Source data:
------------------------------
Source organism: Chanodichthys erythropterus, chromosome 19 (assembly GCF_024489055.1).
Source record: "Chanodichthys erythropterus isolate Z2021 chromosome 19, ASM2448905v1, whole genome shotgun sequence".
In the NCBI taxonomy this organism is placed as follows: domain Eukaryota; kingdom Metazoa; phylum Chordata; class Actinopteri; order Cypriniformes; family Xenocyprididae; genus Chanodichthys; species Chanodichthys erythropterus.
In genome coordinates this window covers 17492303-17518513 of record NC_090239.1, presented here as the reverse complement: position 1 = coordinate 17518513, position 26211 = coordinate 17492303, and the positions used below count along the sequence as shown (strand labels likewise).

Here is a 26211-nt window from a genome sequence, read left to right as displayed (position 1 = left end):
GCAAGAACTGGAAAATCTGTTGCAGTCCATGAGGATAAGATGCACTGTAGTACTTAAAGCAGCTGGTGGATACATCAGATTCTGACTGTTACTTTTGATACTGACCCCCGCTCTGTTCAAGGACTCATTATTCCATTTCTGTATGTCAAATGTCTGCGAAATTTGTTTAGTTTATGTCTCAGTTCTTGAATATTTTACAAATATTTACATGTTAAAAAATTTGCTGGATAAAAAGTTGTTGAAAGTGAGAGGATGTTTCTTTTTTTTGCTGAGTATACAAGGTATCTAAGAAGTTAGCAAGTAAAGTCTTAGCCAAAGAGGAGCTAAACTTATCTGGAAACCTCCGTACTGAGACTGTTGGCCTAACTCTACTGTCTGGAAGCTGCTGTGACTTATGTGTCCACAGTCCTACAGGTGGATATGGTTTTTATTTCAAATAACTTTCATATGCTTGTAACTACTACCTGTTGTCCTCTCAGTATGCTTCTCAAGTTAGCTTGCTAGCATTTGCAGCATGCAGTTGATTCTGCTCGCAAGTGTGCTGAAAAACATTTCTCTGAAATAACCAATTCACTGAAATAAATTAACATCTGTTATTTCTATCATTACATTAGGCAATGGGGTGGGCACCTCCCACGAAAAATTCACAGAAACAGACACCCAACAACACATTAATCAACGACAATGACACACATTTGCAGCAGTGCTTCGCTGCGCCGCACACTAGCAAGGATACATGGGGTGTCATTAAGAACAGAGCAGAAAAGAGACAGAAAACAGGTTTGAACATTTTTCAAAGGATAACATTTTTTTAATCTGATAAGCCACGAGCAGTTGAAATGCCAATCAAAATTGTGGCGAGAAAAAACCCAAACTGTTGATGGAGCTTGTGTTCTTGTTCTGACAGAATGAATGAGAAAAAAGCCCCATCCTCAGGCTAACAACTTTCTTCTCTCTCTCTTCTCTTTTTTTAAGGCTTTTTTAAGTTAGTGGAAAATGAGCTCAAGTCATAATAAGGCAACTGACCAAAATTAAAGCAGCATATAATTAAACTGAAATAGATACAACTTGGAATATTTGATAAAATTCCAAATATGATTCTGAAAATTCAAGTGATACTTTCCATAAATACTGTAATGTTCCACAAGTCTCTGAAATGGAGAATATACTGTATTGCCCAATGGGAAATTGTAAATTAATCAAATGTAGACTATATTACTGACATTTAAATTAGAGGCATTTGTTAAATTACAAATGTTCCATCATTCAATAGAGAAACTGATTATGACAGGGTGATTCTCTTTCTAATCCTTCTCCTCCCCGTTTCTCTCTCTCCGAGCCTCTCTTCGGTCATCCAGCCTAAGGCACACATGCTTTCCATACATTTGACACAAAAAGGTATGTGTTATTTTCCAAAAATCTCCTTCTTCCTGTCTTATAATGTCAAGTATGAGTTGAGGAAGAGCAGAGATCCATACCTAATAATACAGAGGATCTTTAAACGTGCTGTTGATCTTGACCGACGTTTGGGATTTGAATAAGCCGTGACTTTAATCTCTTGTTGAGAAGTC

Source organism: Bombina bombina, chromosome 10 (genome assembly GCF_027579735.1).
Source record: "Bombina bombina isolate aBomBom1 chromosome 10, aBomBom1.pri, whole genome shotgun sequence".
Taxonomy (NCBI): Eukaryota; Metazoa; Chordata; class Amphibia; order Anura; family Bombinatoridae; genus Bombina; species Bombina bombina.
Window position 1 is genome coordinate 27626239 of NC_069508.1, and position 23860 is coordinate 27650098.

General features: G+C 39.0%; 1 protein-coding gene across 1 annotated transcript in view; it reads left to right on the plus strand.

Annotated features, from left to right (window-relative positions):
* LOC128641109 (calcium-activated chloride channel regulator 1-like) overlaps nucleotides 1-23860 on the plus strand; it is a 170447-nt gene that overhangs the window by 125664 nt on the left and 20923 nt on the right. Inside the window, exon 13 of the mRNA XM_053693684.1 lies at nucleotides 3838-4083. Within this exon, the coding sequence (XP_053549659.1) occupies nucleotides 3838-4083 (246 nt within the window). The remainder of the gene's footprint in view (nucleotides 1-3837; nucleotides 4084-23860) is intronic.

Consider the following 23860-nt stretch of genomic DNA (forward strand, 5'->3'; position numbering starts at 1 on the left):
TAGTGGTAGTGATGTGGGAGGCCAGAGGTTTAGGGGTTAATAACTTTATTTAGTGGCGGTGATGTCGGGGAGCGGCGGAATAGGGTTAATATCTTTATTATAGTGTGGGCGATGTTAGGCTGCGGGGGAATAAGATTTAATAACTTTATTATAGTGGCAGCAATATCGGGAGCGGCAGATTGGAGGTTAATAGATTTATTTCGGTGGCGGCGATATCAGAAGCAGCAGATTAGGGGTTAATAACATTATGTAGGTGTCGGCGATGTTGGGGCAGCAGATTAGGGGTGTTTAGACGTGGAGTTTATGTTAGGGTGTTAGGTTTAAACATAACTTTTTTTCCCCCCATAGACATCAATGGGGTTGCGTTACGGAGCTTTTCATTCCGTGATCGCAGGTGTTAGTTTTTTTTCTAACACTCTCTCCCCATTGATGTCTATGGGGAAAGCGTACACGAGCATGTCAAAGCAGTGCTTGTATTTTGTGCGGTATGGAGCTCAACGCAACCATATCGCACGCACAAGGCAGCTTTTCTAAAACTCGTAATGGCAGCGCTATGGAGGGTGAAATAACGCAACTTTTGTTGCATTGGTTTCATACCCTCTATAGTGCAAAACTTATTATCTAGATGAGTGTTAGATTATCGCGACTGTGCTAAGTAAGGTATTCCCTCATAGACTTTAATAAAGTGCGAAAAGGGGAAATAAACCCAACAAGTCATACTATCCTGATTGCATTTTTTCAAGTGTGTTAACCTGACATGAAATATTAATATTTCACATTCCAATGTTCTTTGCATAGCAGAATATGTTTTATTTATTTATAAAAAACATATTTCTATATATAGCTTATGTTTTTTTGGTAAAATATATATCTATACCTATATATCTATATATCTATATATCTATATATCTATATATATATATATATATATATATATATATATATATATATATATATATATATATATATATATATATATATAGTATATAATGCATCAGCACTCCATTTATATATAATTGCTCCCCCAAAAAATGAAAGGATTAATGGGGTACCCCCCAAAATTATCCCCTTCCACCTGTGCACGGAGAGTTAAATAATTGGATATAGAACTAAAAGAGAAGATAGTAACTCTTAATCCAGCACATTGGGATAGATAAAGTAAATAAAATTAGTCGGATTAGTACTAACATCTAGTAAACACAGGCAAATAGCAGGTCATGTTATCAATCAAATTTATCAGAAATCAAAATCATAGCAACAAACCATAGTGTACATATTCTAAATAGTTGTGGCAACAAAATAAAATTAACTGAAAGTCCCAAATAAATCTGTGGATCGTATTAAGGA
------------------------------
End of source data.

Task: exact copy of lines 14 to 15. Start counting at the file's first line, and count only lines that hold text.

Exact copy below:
Consider the following 23860-nt stretch of genomic DNA (forward strand, 5'->3'; position numbering starts at 1 on the left):
TAGTGGTAGTGATGTGGGAGGCCAGAGGTTTAGGGGTTAATAACTTTATTTAGTGGCGGTGATGTCGGGGAGCGGCGGAATAGGGTTAATATCTTTATTATAGTGTGGGCGATGTTAGGCTGCGGGGGAATAAGATTTAATAACTTTATTATAGTGGCAGCAATATCGGGAGCGGCAGATTGGAGGTTAATAGATTTATTTCGGTGGCGGCGATATCAGAAGCAGCAGATTAGGGGTTAATAACATTATGTAGGTGTCGGCGATGTTGGGGCAGCAGATTAGGGGTGTTTAGACGTGGAGTTTATGTTAGGGTGTTAGGTTTAAACATAACTTTTTTTCCCCCCATAGACATCAATGGGGTTGCGTTACGGAGCTTTTCATTCCGTGATCGCAGGTGTTAGTTTTTTTTCTAACACTCTCTCCCCATTGATGTCTATGGGGAAAGCGTACACGAGCATGTCAAAGCAGTGCTTGTATTTTGTGCGGTATGGAGCTCAACGCAACCATATCGCACGCACAAGGCAGCTTTTCTAAAACTCGTAATGGCAGCGCTATGGAGGGTGAAATAACGCAACTTTTGTTGCATTGGTTTCATACCCTCTATAGTGCAAAACTTATTATCTAGATGAGTGTTAGATTATCGCGACTGTGCTAAGTAAGGTATTCCCTCATAGACTTTAATAAAGTGCGAAAAGGGGAAATAAACCCAACAAGTCATACTATCCTGATTGCATTTTTTCAAGTGTGTTAACCTGACATGAAATATTAATATTTCACATTCCAATGTTCTTTGCATAGCAGAATATGTTTTATTTATTTATAAAAAACATATTTCTATATATAGCTTATGTTTTTTTGGTAAAATATATATCTATACCTATATATCTATATATCTATATATCTATATATCTATATATATATATATATATATATATATATATATATATATATATATATATATATATATATATATATATATATAGTATATAATGCATCAGCACTCCATTTATATATAATTGCTCCCCCAAAAAATGAAAGGATTAATGGGGTACCCCCCAAAATTATCCCCTTCCACCTGTGCACGGAGAGTTAAATAATTGGATATAGAACTAAAAGAGAAGATAGTAACTCTTAATCCAGCACATTGGGATAGATAAAGTAAATAAAATTAGTCGGATTAGTACTAACATCTAGTAAACACAGGCAAATAGCAGGTCATGTTATCAATCAAATTTATCAGAAATCAAAATCATAGCAACAAACCATAGTGTACATATTCTAAATAGTTGTGGCAACAAAATAAAATTAACTGAAAGTCCCAAATAAATCTGTGGATCGTATTAAGGA